Part V Pearson's Coefficient Correlation from


I.  Darin wants to determine whether there is a mathematical relationship between Performance Rating
and Sick Days taken by his employees. He will use Pearson's correlation coefficient to measure the strength of this relationship and a regression equation to mathematically define the relationship.  
A.  Open Excel book entitled Pearson's Correlation Coefficient. Use Data set Employee Performance Analysis.  
B.  Increase the column H width to 40 using Format, Column, and Width.  
C.  We will begin by measuring the relationship between Sick Days and Performance Rating.  
1.  Type Sick Days and Performance Rating into H1.  
2.  Place the cursor into I1 and choose f_{x}, Statistical, and CORREL and OK.  
3.  Enter the range D2:D24 into Array 1 (Those using version 8 can use the red down arrow.)  
4  Enter the range E2:E24 into Array 2 and choose OK. The result, a correlation coefficient of 0.24634, indicates little correlation between Sick Days and Performance Rating.  
D.  Calculate these additional correlation coefficients.  
1.  Repeat steps 14 under part C for Age and Performance Rating. Your answer of 0.377038 indicates little correlation.  
2.  Make a low to high array for Gender by placing the cursor into cell A1, the Gender label, and choosing the A/Z down arrow icon next to the f_{x} icon in the Standard Toolbar (row 3). Make sure the other variables also move to stay with the appropriate Gender. If they do not reposition correctly, choose Edit and Undo AutoFormat to go back to the original data display. Highlight the entire data set $1$A:$E24 and choose the A/Z down arrow icon next to the f_{x} icon in the Standard Toolbar (row 3). Calculate the correlation coefficient for Sick Days and Performance Rating for Females and for Males. Your answer of 0.686021 for Females indicates a possible negative relationship between Sick days and Performance Rating. More on this later.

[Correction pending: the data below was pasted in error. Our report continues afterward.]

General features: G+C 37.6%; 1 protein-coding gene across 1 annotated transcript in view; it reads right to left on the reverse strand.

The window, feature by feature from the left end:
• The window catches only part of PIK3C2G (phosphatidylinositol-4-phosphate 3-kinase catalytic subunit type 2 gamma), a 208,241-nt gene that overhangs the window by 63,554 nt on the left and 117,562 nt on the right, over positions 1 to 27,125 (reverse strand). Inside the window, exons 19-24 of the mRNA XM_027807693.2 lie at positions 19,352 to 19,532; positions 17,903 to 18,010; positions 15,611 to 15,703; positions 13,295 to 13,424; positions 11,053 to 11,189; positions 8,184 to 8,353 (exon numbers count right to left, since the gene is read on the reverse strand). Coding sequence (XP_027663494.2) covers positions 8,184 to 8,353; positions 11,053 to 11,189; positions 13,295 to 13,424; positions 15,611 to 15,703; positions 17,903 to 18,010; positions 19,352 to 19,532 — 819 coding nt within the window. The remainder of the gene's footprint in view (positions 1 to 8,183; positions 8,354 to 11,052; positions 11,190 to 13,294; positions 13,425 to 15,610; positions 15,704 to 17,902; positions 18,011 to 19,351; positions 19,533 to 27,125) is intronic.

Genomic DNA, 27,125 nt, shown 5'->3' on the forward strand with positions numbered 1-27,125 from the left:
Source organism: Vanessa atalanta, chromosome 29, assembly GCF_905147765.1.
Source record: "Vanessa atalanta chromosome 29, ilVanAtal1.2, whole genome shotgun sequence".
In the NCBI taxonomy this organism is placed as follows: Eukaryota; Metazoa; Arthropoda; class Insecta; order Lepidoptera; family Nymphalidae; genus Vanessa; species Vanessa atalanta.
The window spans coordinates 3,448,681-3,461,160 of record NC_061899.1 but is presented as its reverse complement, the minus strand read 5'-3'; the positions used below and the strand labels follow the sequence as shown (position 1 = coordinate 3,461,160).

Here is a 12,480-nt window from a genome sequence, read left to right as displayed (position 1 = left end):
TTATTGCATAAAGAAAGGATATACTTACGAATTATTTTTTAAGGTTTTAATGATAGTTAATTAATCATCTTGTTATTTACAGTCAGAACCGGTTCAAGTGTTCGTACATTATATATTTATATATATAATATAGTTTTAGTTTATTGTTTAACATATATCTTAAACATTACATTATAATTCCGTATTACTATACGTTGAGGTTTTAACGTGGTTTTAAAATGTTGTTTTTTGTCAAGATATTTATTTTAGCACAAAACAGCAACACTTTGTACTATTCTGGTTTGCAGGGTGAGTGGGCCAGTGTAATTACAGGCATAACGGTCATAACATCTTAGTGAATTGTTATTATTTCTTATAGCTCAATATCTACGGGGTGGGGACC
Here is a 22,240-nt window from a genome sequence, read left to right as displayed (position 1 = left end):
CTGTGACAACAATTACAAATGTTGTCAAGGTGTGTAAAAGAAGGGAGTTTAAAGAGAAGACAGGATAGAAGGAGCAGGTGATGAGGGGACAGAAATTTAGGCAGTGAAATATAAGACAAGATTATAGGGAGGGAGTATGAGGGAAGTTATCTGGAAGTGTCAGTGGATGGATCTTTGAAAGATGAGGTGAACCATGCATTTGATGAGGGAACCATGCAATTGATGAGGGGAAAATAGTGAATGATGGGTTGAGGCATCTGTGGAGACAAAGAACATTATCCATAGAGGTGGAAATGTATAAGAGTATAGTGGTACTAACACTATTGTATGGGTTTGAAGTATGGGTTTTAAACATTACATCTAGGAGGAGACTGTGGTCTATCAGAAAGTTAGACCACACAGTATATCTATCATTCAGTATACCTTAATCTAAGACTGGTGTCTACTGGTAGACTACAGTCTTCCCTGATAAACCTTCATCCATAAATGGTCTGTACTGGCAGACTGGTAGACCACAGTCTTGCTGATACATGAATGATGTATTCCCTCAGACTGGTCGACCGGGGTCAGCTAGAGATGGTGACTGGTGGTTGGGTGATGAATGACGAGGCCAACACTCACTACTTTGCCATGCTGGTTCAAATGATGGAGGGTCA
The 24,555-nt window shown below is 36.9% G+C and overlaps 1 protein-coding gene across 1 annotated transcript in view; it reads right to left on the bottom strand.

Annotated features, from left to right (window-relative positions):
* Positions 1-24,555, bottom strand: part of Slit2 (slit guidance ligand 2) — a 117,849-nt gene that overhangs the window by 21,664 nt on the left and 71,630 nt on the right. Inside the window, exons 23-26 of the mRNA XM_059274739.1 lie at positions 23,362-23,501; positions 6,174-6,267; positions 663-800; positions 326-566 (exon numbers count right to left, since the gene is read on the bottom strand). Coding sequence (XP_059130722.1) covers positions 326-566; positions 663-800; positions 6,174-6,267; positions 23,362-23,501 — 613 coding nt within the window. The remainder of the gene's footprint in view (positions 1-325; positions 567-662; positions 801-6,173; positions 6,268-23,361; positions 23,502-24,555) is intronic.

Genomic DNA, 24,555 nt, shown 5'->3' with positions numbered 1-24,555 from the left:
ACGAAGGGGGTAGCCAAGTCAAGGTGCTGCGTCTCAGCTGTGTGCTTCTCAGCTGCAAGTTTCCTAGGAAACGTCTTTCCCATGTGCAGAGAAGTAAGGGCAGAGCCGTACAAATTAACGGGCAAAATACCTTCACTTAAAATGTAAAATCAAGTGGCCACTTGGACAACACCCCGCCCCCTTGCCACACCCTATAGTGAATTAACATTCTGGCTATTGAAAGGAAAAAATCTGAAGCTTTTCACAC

E.  Correlating several variables at one time with a Correlation Matrix  
1.  It will be necessary to group the quantitative variables together by adding a column and moving Education. Create a new column by placing the cursor into column B and choose Insert and column. Highlight the Education column, choose Edit, choose Cut, place the cursor into the empty column B and choose Edit and Paste. Place the cursor into the empty column D and choose Edit, Delete, and Entire Column.  
2.  Choose Tools, Data Analysis, Correlation, and OK. Insert $C$1:$E$24 as the Input Range, leave Columns checked in Grouped By as our data is arranged by column, leave Labels in First Row checked, and insert $A$26 as the Output Range. Study the result.  
F.  Making a Scatter Diagram of Female Sick Days and Performance Rating  
1.  Highlight columns D and E for Females and choose Chart from the Standard Toolbar (it looks like a vertical bar chart next to Z/A down arrow.  
2.  Choose xy (scatter), choose Next, and choose Next.  
Insert Female Sick Days and Performance Rating Analysis into Chart Title. Insert Sick Days into Values (x) Axis and Performance Rating into Values (y) Axis, choose Next, mark As new sheet, and choose Finish.  
3.  Notice that a Chart 1 tab appears at the bottom of your worksheet.  
4.  Double clicking on an object such as the title of the chart will let you set characteristics like fonts and axis numeric ranges. This allows you to make the scatter diagram more attractive.  
a)  Double click on the yaxis until the Format Axis screen appears and choose the Scale tab. Enter 50 in the Minimum box, 100 into the Maximum box, 50 into the Major unit box, 1 into the Minor unit box, and 50 into the Value x axis crosses at box, and choose OK.  
b.  Double click on the title and adjust the Patterns, Font and Alignment to suit your taste.  
c.  Every object in the graph can be adjusted to your taste or the tastes of your audience.